2022 in review

The end of the year is near, and so here goes my selective review. This time, good and bad all mixed together.

This year I…

  • started my Veni project
  • finally, finally, finally published the last empirical paper from my PhD
  • welcomed the lab’s first PhD student, Fenying Zang
  • recruited a postdoc for the first time: looking forward to having Philippa Johnson join us in February
  • supervised several excellent Masters students, and enjoyed teaching courses about cognitive modelling
  • took a proper summer holiday
  • hosted an in-person ‘hublet’ for the NMC5 conference
  • left work early to pick up a feverish toddler from daycare far too often
  • won an award for my own work, and one with NeuroMatch
  • first post-pandemic work trips, by train to Austria, Paris and London – including the logistics of childcare (not to be underestimated)
  • my first podcasts, and radio appearance
  • pledged to fly less, and to stop submitting & reviewing for Elsevier
  • moved into new home, simultaneously wonderful and frustrating (as things immediately require fixing and improving, which I’ve heard never ends)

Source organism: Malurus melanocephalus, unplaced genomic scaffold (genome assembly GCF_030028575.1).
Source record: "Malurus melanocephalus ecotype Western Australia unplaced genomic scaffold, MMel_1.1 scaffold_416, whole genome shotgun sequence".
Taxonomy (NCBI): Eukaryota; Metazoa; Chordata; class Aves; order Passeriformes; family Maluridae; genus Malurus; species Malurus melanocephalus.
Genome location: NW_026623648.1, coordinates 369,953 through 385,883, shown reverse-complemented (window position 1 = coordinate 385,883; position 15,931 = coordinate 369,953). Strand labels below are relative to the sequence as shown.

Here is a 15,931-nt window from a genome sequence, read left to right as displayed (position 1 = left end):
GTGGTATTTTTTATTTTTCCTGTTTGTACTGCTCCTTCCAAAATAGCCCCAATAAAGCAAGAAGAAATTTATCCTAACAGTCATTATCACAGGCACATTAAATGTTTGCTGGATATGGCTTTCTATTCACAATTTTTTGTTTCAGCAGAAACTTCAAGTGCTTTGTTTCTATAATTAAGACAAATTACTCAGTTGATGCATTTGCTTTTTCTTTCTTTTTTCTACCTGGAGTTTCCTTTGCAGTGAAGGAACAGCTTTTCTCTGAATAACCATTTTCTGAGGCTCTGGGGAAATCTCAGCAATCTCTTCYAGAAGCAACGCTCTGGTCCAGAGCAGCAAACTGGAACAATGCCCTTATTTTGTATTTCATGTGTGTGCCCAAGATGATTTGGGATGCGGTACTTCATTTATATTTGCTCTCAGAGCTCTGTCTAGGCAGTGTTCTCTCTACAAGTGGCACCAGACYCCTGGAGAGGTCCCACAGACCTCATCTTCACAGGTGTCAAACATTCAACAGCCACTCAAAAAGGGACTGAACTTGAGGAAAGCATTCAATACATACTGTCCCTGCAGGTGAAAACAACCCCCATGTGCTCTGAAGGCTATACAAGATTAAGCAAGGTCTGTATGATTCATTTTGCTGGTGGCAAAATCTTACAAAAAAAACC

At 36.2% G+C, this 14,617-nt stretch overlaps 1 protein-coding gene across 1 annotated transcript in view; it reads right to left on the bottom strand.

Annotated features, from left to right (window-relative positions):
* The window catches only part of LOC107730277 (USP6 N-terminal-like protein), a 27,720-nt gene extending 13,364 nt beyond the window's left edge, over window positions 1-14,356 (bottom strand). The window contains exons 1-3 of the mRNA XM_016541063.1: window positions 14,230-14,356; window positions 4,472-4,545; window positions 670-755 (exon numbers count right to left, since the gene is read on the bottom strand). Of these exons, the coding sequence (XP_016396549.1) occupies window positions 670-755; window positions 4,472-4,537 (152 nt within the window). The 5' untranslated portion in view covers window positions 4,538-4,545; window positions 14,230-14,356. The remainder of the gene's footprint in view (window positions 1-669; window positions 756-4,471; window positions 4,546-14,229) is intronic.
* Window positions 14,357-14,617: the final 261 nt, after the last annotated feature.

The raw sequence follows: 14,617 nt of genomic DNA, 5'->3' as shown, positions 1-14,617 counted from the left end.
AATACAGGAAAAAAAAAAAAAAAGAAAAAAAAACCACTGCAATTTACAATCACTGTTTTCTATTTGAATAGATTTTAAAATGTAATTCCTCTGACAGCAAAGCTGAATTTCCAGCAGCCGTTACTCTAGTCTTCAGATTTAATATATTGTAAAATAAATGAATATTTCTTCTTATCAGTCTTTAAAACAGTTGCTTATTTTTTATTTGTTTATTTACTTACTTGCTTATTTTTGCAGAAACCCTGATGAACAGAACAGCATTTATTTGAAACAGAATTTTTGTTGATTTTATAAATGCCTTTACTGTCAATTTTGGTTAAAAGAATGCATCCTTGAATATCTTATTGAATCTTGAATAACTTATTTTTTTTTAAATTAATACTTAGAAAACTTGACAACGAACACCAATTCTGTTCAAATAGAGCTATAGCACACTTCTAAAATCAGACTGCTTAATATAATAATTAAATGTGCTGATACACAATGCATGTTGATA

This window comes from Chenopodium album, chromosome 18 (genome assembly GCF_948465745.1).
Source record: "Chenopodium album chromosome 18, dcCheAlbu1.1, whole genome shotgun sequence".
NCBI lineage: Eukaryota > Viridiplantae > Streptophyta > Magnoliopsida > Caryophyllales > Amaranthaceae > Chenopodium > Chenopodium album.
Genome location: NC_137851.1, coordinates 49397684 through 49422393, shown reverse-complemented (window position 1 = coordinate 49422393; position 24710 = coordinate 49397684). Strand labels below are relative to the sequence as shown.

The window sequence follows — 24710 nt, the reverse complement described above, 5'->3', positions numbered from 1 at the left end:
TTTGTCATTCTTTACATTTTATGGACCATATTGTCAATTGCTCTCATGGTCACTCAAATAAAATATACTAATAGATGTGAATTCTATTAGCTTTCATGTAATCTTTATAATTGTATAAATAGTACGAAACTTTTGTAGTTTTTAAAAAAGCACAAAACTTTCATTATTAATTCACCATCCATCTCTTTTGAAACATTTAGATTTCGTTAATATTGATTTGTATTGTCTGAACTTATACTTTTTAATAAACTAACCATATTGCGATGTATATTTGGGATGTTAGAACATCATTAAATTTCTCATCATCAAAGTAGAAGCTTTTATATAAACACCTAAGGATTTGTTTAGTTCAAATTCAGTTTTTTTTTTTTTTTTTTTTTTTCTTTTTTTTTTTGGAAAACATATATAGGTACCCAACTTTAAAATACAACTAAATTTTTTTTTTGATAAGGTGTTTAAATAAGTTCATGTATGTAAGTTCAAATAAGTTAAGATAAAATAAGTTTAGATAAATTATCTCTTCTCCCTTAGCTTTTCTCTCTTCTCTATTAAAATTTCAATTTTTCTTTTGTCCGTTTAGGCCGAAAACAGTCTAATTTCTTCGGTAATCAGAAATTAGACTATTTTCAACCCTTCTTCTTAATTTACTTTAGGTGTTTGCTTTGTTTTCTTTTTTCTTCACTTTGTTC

• applied for the Leiden Young Academy and was rejected
  • gave 16 virtual and 5 in-person talks
  • realised that it’ll be quite some time before I’ll have new empirical work out, and trying to make peace with that
  • felt more empowered in developing my climate action in teaching (gave a few first lectures), research (the very beginnings of a potential research line begin to crystallise after much talking, reading and doubting) and activism. I should specifically thank Scientists4FutureNL, Clare Kelly, Adam Aron, Kate Jeffery, Charlotte Rae, and Ruth Krebs for inspiration and support.

DNM Young Talent Award